The Civil War brought an end to the Burtons' California romance. The family moved east in 1859, living in Rhode Island, New York, Washington, D.C., and Virginia. While Burton's war heroics were winning him a promotion to the rank of brigadier general, she was taking in Yankee culture with a skeptical eye. "And it is also necessary that you come for a visit, to stay a winter in Washington and see what a great humbug is this Yankie [sic] nation," she wrote to her friend and fellow californio, Mariano G. Vallejo; "A humbug so methodical and well supported that they even almost believe it." Her stay in the East lasted a decade; in 1869 she returned to California a widowed mother of two after General Burton died of malarial fever. The "Maid of Monterey," as she was once remembered in a romantic California ballad, spent the rest of her life fighting the realities of economic hardship, unscrupulous land litigation, and the social dislocation that had already devastated many californios.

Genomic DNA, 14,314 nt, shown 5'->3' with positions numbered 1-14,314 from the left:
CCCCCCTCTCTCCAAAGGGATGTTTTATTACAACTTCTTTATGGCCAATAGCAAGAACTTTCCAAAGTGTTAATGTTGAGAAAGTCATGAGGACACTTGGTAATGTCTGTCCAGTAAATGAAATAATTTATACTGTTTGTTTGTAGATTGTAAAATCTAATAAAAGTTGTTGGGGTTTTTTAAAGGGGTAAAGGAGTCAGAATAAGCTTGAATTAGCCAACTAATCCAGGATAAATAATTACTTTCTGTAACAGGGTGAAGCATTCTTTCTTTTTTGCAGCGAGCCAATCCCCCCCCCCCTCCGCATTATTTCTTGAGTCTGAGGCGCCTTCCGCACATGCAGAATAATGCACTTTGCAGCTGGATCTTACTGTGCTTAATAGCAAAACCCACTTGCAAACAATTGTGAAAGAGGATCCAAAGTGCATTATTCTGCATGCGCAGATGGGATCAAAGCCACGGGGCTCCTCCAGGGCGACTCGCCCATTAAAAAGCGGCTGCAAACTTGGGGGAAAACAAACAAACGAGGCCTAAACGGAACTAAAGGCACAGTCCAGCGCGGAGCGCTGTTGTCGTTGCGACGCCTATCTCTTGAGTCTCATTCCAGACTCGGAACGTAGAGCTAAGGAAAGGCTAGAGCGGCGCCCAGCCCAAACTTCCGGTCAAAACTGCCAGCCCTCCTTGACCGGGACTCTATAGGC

She returned to find parts of her Rancho Jamul property sold off to pay her husband's debts; she also found fifteen American squatters, each claiming a 160-acre homestead on the Jamul property. In 1851, Congress had passed the California Land Act, which, contrary to the 1848 treaty, considered all Mexican land grants public domain and available for resettlement until a federal Land Commission could verify the legitimacy of land titles. Verification required long legal battles that forced Ruiz de Burton and other californios to mortgage their land to lawyers and judges to pay the legal fees needed to confirm their titles. At one point, Ruiz de Burton wrote her own legal briefs because she could not afford a lawyer. An enterprising woman, she planted castor beans on the rancho, considered using it for a water reservoir, and started a short-lived cement company, all to generate income beyond the meager widow's pension she was receiving from the U.S. government. Rival claimants to Jamul kept the title tied up in court long after Ruiz de Burton's death. She never regained the Jamul property and even discovered she never had rights to a tract in Ensenada that she had inherited from her grandfather.